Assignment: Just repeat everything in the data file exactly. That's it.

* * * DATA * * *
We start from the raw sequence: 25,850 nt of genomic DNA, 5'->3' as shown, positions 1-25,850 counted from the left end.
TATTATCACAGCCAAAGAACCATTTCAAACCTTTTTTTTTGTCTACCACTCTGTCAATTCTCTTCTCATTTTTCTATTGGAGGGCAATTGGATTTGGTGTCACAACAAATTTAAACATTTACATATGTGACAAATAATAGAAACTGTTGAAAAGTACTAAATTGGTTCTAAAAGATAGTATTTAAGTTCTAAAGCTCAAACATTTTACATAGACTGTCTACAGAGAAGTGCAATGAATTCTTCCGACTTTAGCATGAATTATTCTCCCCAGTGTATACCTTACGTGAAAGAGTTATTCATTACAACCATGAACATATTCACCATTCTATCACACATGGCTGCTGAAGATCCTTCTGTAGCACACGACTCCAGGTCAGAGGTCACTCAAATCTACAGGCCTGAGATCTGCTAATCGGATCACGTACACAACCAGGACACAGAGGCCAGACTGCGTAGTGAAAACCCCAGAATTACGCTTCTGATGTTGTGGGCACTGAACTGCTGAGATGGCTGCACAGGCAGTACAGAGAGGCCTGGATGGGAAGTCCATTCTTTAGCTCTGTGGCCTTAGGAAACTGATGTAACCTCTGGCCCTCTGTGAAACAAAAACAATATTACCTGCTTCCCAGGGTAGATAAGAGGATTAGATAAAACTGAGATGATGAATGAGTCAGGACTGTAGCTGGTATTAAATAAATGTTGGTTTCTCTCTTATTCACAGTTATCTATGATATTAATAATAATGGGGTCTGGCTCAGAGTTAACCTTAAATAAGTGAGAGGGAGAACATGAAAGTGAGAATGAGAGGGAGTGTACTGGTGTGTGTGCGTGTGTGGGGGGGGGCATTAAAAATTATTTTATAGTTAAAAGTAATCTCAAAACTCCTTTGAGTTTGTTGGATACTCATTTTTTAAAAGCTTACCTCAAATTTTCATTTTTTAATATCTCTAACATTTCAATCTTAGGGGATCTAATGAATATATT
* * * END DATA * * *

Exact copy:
We start from the raw sequence: 25,850 nt of genomic DNA, 5'->3' as shown, positions 1-25,850 counted from the left end.
TATTATCACAGCCAAAGAACCATTTCAAACCTTTTTTTTTGTCTACCACTCTGTCAATTCTCTTCTCATTTTTCTATTGGAGGGCAATTGGATTTGGTGTCACAACAAATTTAAACATTTACATATGTGACAAATAATAGAAACTGTTGAAAAGTACTAAATTGGTTCTAAAAGATAGTATTTAAGTTCTAAAGCTCAAACATTTTACATAGACTGTCTACAGAGAAGTGCAATGAATTCTTCCGACTTTAGCATGAATTATTCTCCCCAGTGTATACCTTACGTGAAAGAGTTATTCATTACAACCATGAACATATTCACCATTCTATCACACATGGCTGCTGAAGATCCTTCTGTAGCACACGACTCCAGGTCAGAGGTCACTCAAATCTACAGGCCTGAGATCTGCTAATCGGATCACGTACACAACCAGGACACAGAGGCCAGACTGCGTAGTGAAAACCCCAGAATTACGCTTCTGATGTTGTGGGCACTGAACTGCTGAGATGGCTGCACAGGCAGTACAGAGAGGCCTGGATGGGAAGTCCATTCTTTAGCTCTGTGGCCTTAGGAAACTGATGTAACCTCTGGCCCTCTGTGAAACAAAAACAATATTACCTGCTTCCCAGGGTAGATAAGAGGATTAGATAAAACTGAGATGATGAATGAGTCAGGACTGTAGCTGGTATTAAATAAATGTTGGTTTCTCTCTTATTCACAGTTATCTATGATATTAATAATAATGGGGTCTGGCTCAGAGTTAACCTTAAATAAGTGAGAGGGAGAACATGAAAGTGAGAATGAGAGGGAGTGTACTGGTGTGTGTGCGTGTGTGGGGGGGGGCATTAAAAATTATTTTATAGTTAAAAGTAATCTCAAAACTCCTTTGAGTTTGTTGGATACTCATTTTTTAAAAGCTTACCTCAAATTTTCATTTTTTAATATCTCTAACATTTCAATCTTAGGGGATCTAATGAATATATT